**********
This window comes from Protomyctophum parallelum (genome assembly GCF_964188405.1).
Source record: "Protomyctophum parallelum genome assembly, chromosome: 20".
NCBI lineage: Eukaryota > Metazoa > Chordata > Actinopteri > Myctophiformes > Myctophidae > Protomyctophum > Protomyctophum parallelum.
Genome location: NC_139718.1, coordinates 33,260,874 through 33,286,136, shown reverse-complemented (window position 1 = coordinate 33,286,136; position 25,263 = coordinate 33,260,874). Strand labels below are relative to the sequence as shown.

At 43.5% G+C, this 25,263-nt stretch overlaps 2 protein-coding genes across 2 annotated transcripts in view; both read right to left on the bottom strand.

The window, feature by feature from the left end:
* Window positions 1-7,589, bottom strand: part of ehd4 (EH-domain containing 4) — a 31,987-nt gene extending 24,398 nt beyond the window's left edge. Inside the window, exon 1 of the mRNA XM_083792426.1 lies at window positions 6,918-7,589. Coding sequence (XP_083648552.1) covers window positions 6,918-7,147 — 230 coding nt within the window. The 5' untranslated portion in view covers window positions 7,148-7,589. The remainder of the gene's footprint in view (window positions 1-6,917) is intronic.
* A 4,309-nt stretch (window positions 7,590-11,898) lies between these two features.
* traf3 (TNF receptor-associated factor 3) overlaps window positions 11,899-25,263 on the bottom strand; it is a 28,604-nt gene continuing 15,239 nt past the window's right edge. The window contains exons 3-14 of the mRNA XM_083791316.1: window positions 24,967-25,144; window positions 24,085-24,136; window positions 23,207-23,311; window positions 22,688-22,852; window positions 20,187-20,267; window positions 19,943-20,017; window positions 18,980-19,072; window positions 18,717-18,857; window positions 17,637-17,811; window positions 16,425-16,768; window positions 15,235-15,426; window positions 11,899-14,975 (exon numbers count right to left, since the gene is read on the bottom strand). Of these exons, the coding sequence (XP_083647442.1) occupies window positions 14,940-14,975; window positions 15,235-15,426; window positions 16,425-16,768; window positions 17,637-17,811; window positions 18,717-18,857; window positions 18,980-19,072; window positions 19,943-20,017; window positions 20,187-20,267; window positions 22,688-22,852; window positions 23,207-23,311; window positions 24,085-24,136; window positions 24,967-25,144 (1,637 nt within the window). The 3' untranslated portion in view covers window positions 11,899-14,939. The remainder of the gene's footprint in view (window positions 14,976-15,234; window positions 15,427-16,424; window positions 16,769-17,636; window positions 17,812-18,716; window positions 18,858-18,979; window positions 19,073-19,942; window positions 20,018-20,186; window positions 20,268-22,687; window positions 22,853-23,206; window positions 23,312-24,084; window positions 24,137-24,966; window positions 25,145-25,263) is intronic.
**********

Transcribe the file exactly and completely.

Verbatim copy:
This window comes from Protomyctophum parallelum (genome assembly GCF_964188405.1).
Source record: "Protomyctophum parallelum genome assembly, chromosome: 20".
NCBI lineage: Eukaryota > Metazoa > Chordata > Actinopteri > Myctophiformes > Myctophidae > Protomyctophum > Protomyctophum parallelum.
Genome location: NC_139718.1, coordinates 33,260,874 through 33,286,136, shown reverse-complemented (window position 1 = coordinate 33,286,136; position 25,263 = coordinate 33,260,874). Strand labels below are relative to the sequence as shown.

At 43.5% G+C, this 25,263-nt stretch overlaps 2 protein-coding genes across 2 annotated transcripts in view; both read right to left on the bottom strand.

The window, feature by feature from the left end:
* Window positions 1-7,589, bottom strand: part of ehd4 (EH-domain containing 4) — a 31,987-nt gene extending 24,398 nt beyond the window's left edge. Inside the window, exon 1 of the mRNA XM_083792426.1 lies at window positions 6,918-7,589. Coding sequence (XP_083648552.1) covers window positions 6,918-7,147 — 230 coding nt within the window. The 5' untranslated portion in view covers window positions 7,148-7,589. The remainder of the gene's footprint in view (window positions 1-6,917) is intronic.
* A 4,309-nt stretch (window positions 7,590-11,898) lies between these two features.
* traf3 (TNF receptor-associated factor 3) overlaps window positions 11,899-25,263 on the bottom strand; it is a 28,604-nt gene continuing 15,239 nt past the window's right edge. The window contains exons 3-14 of the mRNA XM_083791316.1: window positions 24,967-25,144; window positions 24,085-24,136; window positions 23,207-23,311; window positions 22,688-22,852; window positions 20,187-20,267; window positions 19,943-20,017; window positions 18,980-19,072; window positions 18,717-18,857; window positions 17,637-17,811; window positions 16,425-16,768; window positions 15,235-15,426; window positions 11,899-14,975 (exon numbers count right to left, since the gene is read on the bottom strand). Of these exons, the coding sequence (XP_083647442.1) occupies window positions 14,940-14,975; window positions 15,235-15,426; window positions 16,425-16,768; window positions 17,637-17,811; window positions 18,717-18,857; window positions 18,980-19,072; window positions 19,943-20,017; window positions 20,187-20,267; window positions 22,688-22,852; window positions 23,207-23,311; window positions 24,085-24,136; window positions 24,967-25,144 (1,637 nt within the window). The 3' untranslated portion in view covers window positions 11,899-14,939. The remainder of the gene's footprint in view (window positions 14,976-15,234; window positions 15,427-16,424; window positions 16,769-17,636; window positions 17,812-18,716; window positions 18,858-18,979; window positions 19,073-19,942; window positions 20,018-20,186; window positions 20,268-22,687; window positions 22,853-23,206; window positions 23,312-24,084; window positions 24,137-24,966; window positions 25,145-25,263) is intronic.